Thursday, June 13, 2024

State legislature set to begin in early February

The Oklahoma 56th Legislature will open for business on Monday, Feb. 4.

It should be interesting, considering 46 members of the House (46 percent) are brand new. In addition, there are 11 new senators (out of 48, or 23 percent).

According to our friends at the State Chamber of Oklahoma, 54 percent of the Senate is either new, elected in a special election or has only two years of experience. In the House, that number jumps to 75 percent of state representatives who have two years or less experience.

Adding the fact our new governor also comes into office from the private sector, with no prior “political” experience, and it tends to cause some of the “old hands” at the Capitol to be a bit nervous as to how that’s going to work out.

“Frankly, I’m more than intrigued and excited about how these numbers will impact the process and improve how things work out,” OBA’s chief state lobbyist Adrian Beverage said. “I’ve always favored the founders’ idea of ‘citizen legislators’ and public servants, not career political figures who bring very little real-life or business experience.

“The good news is we still have solid leadership, with (banker!) Charles McCall (R-Atoka) remaining as speaker of the House, and Greg Treat (R-Oklahoma City) as the new president pro temp of the Senate. We’ve known both of these fine men for some time and are convinced these leaders know the way to creating a better state, together.”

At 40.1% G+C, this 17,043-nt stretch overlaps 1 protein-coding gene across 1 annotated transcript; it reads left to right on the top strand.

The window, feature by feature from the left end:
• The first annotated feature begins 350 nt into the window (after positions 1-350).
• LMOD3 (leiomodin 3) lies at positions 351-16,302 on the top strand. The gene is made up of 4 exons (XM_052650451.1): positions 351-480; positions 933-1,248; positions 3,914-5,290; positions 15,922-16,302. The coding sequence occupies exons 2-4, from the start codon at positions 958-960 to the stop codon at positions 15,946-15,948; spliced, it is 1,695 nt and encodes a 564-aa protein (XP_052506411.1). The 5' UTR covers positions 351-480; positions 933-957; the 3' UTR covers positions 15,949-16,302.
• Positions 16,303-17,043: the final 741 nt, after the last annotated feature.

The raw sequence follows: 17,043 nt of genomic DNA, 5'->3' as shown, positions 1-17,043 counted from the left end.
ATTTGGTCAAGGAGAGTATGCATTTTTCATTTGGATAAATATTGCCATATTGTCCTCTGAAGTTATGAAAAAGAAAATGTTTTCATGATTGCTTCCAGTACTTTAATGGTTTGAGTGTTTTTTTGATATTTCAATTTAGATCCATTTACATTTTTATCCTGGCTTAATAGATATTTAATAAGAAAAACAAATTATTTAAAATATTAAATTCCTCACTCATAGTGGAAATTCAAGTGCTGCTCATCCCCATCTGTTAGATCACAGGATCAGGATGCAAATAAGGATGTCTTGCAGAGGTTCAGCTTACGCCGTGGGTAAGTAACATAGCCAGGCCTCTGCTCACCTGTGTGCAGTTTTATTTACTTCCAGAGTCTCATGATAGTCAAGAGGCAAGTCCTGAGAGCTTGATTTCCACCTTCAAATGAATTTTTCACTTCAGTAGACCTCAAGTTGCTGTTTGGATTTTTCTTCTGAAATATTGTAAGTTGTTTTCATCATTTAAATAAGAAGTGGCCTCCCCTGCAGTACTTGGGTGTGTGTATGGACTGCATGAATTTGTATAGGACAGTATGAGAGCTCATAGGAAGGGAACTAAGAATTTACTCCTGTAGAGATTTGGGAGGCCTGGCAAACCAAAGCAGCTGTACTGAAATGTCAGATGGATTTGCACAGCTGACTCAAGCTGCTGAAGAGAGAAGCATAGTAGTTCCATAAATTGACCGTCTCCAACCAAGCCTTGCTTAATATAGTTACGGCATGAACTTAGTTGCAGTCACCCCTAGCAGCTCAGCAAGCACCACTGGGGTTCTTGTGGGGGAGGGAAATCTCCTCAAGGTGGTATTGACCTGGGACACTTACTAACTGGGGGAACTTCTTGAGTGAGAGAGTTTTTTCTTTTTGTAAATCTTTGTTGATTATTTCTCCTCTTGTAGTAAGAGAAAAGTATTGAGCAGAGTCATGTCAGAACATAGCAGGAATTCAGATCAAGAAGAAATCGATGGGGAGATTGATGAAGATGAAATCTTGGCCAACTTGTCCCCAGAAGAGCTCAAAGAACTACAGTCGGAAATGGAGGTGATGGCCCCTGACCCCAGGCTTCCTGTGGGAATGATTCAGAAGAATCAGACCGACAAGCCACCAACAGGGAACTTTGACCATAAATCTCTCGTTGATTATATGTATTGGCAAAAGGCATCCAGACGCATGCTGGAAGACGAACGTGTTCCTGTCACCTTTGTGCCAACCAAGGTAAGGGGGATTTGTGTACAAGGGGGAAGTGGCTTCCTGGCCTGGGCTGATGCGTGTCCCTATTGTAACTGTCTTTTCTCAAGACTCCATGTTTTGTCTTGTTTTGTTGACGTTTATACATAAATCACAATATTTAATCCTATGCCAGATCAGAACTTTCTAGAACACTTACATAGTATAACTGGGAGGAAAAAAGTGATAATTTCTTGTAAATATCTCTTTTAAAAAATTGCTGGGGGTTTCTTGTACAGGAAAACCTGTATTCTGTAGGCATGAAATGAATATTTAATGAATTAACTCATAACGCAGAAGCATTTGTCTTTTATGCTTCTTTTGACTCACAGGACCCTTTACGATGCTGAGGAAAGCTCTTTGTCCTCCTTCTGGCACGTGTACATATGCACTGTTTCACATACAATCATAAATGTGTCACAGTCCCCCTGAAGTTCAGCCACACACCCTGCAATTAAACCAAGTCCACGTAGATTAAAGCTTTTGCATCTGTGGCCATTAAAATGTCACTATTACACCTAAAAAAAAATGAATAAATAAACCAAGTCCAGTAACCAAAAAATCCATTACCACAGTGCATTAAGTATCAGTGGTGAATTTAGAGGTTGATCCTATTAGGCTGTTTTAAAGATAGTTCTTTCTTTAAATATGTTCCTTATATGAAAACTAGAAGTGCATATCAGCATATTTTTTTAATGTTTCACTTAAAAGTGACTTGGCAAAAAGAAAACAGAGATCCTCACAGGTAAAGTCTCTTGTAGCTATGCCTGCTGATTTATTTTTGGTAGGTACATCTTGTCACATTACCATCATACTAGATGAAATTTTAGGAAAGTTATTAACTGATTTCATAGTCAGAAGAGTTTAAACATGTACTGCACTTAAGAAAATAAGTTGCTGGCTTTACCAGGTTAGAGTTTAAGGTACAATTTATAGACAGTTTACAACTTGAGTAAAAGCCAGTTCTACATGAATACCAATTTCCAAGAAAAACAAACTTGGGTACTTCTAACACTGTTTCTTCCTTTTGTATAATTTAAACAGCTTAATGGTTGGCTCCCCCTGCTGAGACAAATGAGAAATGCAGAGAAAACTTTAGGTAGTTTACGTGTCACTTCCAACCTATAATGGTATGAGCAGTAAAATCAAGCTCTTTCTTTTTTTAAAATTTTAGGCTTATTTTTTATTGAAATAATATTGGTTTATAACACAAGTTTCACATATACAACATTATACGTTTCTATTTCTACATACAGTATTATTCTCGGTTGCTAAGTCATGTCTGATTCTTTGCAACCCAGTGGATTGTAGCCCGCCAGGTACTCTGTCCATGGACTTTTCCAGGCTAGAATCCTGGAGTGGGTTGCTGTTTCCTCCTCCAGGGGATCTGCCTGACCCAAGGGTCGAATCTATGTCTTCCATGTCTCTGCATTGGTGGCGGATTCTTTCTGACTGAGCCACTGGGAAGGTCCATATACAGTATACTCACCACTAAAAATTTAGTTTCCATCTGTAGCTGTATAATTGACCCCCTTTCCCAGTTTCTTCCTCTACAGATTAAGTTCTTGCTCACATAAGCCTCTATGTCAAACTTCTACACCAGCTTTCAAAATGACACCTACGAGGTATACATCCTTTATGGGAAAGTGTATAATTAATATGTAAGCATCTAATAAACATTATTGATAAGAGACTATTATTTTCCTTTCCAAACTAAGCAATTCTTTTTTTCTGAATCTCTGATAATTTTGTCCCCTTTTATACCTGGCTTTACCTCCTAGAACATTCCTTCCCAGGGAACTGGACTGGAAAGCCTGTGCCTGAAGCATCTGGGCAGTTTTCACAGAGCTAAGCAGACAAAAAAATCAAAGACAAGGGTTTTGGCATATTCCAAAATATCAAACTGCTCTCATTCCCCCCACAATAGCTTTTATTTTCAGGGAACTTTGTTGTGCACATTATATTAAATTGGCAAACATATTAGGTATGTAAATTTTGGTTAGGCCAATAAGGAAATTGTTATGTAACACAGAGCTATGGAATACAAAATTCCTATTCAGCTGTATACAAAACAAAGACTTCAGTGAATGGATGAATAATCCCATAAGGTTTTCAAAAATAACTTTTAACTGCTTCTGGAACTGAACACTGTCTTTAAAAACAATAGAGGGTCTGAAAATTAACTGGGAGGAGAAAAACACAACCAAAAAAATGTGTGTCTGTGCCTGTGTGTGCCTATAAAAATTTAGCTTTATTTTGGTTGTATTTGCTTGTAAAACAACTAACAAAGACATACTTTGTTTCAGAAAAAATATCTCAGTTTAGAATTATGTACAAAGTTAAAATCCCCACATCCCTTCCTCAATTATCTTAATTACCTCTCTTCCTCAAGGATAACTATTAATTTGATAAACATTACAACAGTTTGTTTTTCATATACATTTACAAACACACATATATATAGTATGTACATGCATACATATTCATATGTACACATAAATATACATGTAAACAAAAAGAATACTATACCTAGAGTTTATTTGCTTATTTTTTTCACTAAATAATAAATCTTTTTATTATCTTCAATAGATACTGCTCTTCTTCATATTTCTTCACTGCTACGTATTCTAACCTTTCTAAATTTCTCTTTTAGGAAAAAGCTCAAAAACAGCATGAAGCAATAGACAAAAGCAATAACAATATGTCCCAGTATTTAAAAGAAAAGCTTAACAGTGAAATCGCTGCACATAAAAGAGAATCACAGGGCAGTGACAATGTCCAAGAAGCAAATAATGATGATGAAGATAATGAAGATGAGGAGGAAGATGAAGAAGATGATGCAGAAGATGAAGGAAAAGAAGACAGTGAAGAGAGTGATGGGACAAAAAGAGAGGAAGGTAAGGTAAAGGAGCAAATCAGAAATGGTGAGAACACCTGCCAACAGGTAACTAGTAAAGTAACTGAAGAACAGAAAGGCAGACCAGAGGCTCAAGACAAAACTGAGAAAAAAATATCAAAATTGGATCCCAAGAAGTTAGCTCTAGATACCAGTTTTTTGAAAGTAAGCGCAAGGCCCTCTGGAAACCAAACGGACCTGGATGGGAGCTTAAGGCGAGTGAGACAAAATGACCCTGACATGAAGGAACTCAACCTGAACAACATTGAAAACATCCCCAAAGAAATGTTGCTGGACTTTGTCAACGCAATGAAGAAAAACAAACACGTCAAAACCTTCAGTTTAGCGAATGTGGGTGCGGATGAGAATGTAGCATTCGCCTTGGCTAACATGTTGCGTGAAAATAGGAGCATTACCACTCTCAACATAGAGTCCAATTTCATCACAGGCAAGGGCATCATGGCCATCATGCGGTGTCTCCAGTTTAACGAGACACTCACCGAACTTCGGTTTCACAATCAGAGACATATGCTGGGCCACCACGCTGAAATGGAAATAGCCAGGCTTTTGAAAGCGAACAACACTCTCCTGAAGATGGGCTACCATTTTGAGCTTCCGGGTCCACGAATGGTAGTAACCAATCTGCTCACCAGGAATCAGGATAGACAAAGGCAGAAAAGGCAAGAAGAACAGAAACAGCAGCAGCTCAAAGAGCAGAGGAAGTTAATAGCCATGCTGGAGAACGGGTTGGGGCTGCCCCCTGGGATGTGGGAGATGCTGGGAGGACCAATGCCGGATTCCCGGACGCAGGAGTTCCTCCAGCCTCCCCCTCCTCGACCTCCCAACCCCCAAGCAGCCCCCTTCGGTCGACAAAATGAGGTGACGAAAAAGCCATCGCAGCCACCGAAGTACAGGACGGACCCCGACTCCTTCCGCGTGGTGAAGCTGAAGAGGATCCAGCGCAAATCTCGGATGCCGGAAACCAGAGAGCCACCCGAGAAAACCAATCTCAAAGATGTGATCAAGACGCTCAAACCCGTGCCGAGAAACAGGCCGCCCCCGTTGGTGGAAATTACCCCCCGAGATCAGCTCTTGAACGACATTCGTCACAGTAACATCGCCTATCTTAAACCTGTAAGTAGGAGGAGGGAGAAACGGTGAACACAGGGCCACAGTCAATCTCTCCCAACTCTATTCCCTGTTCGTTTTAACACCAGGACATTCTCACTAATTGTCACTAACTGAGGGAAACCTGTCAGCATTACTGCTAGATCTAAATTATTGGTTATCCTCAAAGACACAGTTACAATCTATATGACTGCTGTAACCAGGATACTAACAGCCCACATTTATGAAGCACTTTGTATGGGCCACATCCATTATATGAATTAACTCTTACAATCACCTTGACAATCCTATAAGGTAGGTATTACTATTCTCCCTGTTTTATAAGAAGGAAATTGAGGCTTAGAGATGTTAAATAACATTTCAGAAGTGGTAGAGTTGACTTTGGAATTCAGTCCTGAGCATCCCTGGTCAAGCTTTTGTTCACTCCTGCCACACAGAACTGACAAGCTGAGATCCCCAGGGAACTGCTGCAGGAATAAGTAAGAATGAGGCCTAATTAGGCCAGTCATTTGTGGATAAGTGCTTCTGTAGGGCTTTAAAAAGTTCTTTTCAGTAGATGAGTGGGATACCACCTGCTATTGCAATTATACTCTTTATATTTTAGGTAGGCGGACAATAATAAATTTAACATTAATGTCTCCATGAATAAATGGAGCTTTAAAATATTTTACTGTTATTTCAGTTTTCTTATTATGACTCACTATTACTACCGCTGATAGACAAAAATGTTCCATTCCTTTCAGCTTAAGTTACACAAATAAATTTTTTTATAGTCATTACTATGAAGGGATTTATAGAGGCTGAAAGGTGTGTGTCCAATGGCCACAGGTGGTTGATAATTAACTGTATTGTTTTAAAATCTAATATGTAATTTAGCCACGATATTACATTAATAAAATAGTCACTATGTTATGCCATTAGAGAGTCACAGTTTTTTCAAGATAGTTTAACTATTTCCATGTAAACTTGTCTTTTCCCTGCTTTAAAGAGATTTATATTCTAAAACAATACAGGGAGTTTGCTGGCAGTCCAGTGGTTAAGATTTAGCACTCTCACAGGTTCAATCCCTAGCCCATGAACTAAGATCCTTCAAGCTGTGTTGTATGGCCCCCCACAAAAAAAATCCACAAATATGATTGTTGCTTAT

The OBA’s Government Relations Council meets on Tuesday Jan. 22, to consider some issues that have come to our attention. One of those issues involves Property Assessed Clean Energy lending.
PACE loans are loans used to finance energy efficiency upgrades or renewable energy installations of residential, commercial and industrial property owners. Such financing can involve several methods of making more energy-efficient improvements that includes things like seismic retrofitting for both individual homes and commercial buildings located in areas more prone to earthquakes (like Oklahoma).

These loans can be utilized for hurricane preparedness measures, solar panels energy-efficient roofing and some lighting upgrades. The difference here is the property is the collateral used to secure the loan, and the debt relates to the property, not to its owner or borrower. What makes these loans a bit unusual is should there be a remaining balance on a PACE loan, it becomes a debt that remains with the property if and when the property is sold or otherwise changes hands.

“We’ll have a lot on our collective plate to say grace over,” Beverage said. “I hope a record number of bankers sign up for our ‘Contact Banker’ program so they can establish a good working relationship with their senator and representative. It’s participation by the local banker that enables us to successfully do our work on behalf the industry.

“It’s really pretty simple: Together we are stronger! The more we recognize the truth of that basic premise, the better our results will be going forward.”